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Facility Layout decisions translate the broader decisions about a firm’s strategy such as competitive priorities, process, and capacity into actual physical arrangements of people, equipment, and space . Facility Layout. Emphasis: On flexibility and change.

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Facility Layout

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facility layout
Facility Layout decisions translate the broader decisions about a firm’s strategy such as competitive priorities, process, and capacity into actual physical arrangements of people, equipment, and space.Facility Layout
emphasis on flexibility and change
Emphasis: On flexibility and change

Determine:·Placement of departments·Workgroups within departments·Workstations·Machines·Stock-holding pointsFactory: smooth work flow Service: traffic pattern

inputs to layout decisions
Inputs to layout decisions:
  • specification of the objectives
  • estimates of product or service demand
  • processing requirements
  • space requirements
      • space availability – existing facility
      • building configuration – new facility
basic production layout formats
Basic Production Layout Formats

Process Layout - Job shop/functional layout

Similar equipment or functions are grouped together

Tools:Interdepartmental Flow Systematic Layout Planning Distance/Load Basis

Product Layout - Assembly Line

Equipment is arranged according to the steps in which the product is madeTools:Line balancing Group Technology (cellular) Fixed-position layout

retail service layout
Retail Service Layout
  • Stores, banks, restaurants Goal: maximize net profit per square foot of floor space

1.Ambient conditions 2.Spatial layout and functionality3.Signs, symbols, and artifacts

office layout
Office Layout


  • more open offices
  • removed fixed walls to foster communication and teamwork
  • size and orientation of desks
  • often designed and laid out to convey a desired image
marks of a good layout
Marks of a Good Layout:

Manufacturing & Back-Office Operations1.Straight line flow patterns2.Backtracking minimized3.Production time predictable4.Little inter-stage storage of materials5.Open plant floors so everyone can see what is happening

6.Bottleneck operations under control7.Workstations close together8.Orderly handling and storage of materials9.No unnecessary re-handling of material10.Easily adjustable to changing conditions

face to face services
Face-to-face services

1.easily understood service flow pattern2.adequate waiting facilities3.easy communication with customers4.easily maintained customer surveillance5.clear exit and entry points with adequate checkout capabilities6.departments and processes arranged so that customers only see what you want them to see7.balance between waiting areas and service areas8.minimum walking and material movement9.lack of clutter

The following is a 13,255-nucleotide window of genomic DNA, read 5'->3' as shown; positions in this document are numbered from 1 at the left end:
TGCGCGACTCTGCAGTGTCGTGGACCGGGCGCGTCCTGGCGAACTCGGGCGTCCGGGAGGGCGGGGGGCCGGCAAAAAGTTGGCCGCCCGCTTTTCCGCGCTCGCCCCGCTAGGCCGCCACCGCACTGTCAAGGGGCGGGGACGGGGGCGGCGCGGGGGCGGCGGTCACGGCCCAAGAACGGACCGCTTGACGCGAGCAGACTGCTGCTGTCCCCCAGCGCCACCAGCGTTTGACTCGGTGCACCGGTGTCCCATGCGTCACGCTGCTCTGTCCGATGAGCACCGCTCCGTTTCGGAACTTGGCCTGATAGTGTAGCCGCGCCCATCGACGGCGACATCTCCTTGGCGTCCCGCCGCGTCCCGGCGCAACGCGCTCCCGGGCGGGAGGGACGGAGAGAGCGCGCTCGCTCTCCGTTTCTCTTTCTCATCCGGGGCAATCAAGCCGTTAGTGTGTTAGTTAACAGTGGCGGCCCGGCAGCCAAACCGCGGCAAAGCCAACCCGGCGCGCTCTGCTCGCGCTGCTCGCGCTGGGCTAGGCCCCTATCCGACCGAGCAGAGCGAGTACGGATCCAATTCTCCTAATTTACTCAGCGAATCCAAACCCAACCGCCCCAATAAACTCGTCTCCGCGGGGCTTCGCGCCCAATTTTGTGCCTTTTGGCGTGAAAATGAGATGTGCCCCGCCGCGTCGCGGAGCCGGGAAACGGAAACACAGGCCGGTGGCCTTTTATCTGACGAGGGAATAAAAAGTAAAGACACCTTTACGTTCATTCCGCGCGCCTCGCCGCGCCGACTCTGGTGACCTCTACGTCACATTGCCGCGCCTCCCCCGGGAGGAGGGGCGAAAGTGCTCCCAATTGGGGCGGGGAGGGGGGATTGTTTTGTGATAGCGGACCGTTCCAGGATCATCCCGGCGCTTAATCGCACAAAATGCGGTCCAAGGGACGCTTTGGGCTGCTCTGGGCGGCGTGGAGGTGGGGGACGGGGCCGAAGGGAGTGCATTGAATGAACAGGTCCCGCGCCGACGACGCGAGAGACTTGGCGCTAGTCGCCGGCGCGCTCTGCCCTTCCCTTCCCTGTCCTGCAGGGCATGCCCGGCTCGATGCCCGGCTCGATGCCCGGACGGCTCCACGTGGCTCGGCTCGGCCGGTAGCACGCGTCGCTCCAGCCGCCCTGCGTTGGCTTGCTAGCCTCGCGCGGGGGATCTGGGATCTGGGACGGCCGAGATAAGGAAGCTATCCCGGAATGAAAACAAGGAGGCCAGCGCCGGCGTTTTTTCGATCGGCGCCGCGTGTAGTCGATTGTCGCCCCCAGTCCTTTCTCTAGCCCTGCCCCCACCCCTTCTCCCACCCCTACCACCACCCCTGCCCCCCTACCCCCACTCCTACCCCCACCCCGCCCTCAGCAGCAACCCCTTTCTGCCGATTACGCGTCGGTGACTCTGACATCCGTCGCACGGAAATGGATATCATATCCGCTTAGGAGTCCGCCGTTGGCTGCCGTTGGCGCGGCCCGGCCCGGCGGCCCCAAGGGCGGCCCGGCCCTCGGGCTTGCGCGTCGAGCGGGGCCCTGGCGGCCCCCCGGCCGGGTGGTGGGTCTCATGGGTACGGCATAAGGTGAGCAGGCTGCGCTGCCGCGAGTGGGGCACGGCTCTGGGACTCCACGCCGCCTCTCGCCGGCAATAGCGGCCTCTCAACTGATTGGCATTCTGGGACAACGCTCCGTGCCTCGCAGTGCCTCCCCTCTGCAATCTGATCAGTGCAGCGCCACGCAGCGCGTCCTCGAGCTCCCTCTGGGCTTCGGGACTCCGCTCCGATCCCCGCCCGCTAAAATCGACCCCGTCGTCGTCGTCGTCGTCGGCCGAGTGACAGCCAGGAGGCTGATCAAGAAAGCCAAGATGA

10.high sales volume per square foot of facility

conditions that drive layout decisions
Conditions that drive layout decisions

-reduce unnecessary activities-prevent damage to inventory-enhance communication-prevent rework-provide privacy-provide for employee safety-provide for security of resources-enhance labor skills and functional excellence-enhance the quality of work life-provide for customer involvement

The goal of layout planning is to allow workers and equipment to operate most effectively
  • Economic activity center – anything in your facility that consumes space
questions to ask
Questions to ask:
  • What centers to include?
  • How much space and capacity does each center need?
  • How should each center’s space be configured?
  • Where should each center be located?
Relative location – placement relative to other centers – based on:
    • Travel time
    • Material handling costs
    • Communication needs
  • Absolute location – particular space it will occupy
designing a process layout
Designing a Process Layout
  • Gather information
  • Develop a block plan
  • Design a detailed layout
gather information
Gather information
  • Space requirements for each center
  • Available space
  • Closeness factors
    • Trip matrix
    • REL (relationship chart)
  • What centers need fixed locations
develop a block plan
Develop a block plan
  • Trial and error for acceptable plan
  • LOAD-DISTANCE method
detailed representation
Detailed representation
  • Exact size and shape of each center
  • Arrangement of elements
designing a product layout
Designing a Product layout
  • Arranges work stations in sequence
  • LINE BALANCING – assignment of work to stations
  • Goal: Obtain workstations with well-balanced workloads
  • Work element – smallest unit of work that can be performed independently
  • Develop a precedence diagram
  • Determine the desired output rate
  • Determine cycle time and related measures
  • Find an appropriate solution
Cycle time – 1/r where r is the desired output rate
    • Maximum time allowed for work on a unit at each station
  • Theoretical Minimum Number of Workstations
    • TM = t / c
  • Idle Time = n * c - t
    • where n = number of stations
  • Efficiency (%) = t / nc (100)
  • Balance Delay (%) = 100 - Efficiency
finding a solution
Finding a Solution
  • Begin with station k = 1
    • Make a list of candidates to assign to station k
  • Pick a candidate
    • Longest work-element rule
    • Largest number of followers
  • Calculate cumulative time for all tasks assigned to station k
  • If some work elements are still unassigned, but none are candidates for station k, create a new station k+1
  • Continue until all work elements are assigned